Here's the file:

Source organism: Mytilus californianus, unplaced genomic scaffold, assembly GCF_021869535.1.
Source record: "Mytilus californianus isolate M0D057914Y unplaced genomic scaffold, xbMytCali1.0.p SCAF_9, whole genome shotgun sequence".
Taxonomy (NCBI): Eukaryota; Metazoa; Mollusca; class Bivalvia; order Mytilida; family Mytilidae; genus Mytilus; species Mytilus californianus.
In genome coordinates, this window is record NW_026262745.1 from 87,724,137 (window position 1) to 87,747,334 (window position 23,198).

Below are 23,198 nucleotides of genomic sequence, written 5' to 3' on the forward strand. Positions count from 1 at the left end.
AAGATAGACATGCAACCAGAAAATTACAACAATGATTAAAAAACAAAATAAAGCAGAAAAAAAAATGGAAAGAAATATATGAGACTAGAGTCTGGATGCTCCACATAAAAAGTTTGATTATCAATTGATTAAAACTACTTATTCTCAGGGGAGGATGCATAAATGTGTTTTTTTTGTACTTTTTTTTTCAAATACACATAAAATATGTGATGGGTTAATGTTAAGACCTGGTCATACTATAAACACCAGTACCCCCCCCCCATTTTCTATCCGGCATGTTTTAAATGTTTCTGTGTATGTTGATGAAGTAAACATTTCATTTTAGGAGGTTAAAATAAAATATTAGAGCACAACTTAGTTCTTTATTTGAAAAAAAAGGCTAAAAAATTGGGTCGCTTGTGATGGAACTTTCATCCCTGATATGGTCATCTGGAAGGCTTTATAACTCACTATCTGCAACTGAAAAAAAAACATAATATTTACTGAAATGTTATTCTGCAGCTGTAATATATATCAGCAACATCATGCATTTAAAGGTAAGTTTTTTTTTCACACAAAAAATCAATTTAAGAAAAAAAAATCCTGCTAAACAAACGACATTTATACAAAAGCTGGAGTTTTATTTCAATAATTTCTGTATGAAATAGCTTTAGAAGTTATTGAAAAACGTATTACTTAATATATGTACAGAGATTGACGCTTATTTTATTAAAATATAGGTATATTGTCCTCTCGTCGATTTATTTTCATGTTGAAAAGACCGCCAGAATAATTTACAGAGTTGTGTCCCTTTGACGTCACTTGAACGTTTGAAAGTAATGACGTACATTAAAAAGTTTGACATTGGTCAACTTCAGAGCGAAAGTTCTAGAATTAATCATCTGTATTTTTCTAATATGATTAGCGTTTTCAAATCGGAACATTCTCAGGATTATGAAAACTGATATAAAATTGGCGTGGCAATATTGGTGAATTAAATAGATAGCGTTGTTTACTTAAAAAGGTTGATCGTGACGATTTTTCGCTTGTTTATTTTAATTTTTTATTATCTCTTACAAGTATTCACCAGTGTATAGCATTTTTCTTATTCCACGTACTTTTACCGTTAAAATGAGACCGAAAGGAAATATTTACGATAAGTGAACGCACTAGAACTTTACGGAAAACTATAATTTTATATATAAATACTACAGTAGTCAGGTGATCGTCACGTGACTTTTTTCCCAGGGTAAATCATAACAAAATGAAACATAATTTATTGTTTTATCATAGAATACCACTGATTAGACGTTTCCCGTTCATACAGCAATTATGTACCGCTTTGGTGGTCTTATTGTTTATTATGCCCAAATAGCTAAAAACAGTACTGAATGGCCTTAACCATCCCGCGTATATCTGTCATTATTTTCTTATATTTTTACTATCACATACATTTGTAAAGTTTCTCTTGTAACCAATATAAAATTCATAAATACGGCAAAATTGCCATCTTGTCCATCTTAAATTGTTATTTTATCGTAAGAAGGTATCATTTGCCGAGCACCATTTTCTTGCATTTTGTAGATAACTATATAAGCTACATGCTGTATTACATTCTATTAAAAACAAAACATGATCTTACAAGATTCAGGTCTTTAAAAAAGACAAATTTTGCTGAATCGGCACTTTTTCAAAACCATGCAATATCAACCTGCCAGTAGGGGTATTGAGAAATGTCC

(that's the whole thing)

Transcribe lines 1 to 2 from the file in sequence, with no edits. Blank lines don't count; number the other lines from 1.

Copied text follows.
Source organism: Mytilus californianus, unplaced genomic scaffold, assembly GCF_021869535.1.
Source record: "Mytilus californianus isolate M0D057914Y unplaced genomic scaffold, xbMytCali1.0.p SCAF_9, whole genome shotgun sequence".